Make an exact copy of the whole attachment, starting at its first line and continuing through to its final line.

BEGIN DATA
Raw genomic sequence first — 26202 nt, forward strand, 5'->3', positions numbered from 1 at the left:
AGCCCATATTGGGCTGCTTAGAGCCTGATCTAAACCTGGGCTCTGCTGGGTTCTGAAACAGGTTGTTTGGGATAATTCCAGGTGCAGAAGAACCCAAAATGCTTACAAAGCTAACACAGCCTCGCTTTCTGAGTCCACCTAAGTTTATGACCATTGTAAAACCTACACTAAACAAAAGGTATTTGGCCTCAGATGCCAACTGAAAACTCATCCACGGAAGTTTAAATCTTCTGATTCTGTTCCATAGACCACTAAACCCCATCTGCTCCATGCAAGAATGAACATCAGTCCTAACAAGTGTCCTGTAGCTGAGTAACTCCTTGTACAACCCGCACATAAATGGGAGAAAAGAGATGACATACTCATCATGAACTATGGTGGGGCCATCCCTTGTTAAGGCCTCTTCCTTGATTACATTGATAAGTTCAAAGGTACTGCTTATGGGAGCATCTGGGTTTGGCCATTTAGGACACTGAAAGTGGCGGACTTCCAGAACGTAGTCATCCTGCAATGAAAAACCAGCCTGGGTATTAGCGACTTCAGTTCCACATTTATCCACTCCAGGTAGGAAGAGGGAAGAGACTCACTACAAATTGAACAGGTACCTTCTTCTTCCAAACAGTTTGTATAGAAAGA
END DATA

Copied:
Raw genomic sequence first — 26202 nt, forward strand, 5'->3', positions numbered from 1 at the left:
AGCCCATATTGGGCTGCTTAGAGCCTGATCTAAACCTGGGCTCTGCTGGGTTCTGAAACAGGTTGTTTGGGATAATTCCAGGTGCAGAAGAACCCAAAATGCTTACAAAGCTAACACAGCCTCGCTTTCTGAGTCCACCTAAGTTTATGACCATTGTAAAACCTACACTAAACAAAAGGTATTTGGCCTCAGATGCCAACTGAAAACTCATCCACGGAAGTTTAAATCTTCTGATTCTGTTCCATAGACCACTAAACCCCATCTGCTCCATGCAAGAATGAACATCAGTCCTAACAAGTGTCCTGTAGCTGAGTAACTCCTTGTACAACCCGCACATAAATGGGAGAAAAGAGATGACATACTCATCATGAACTATGGTGGGGCCATCCCTTGTTAAGGCCTCTTCCTTGATTACATTGATAAGTTCAAAGGTACTGCTTATGGGAGCATCTGGGTTTGGCCATTTAGGACACTGAAAGTGGCGGACTTCCAGAACGTAGTCATCCTGCAATGAAAAACCAGCCTGGGTATTAGCGACTTCAGTTCCACATTTATCCACTCCAGGTAGGAAGAGGGAAGAGACTCACTACAAATTGAACAGGTACCTTCTTCTTCCAAACAGTTTGTATAGAAAGA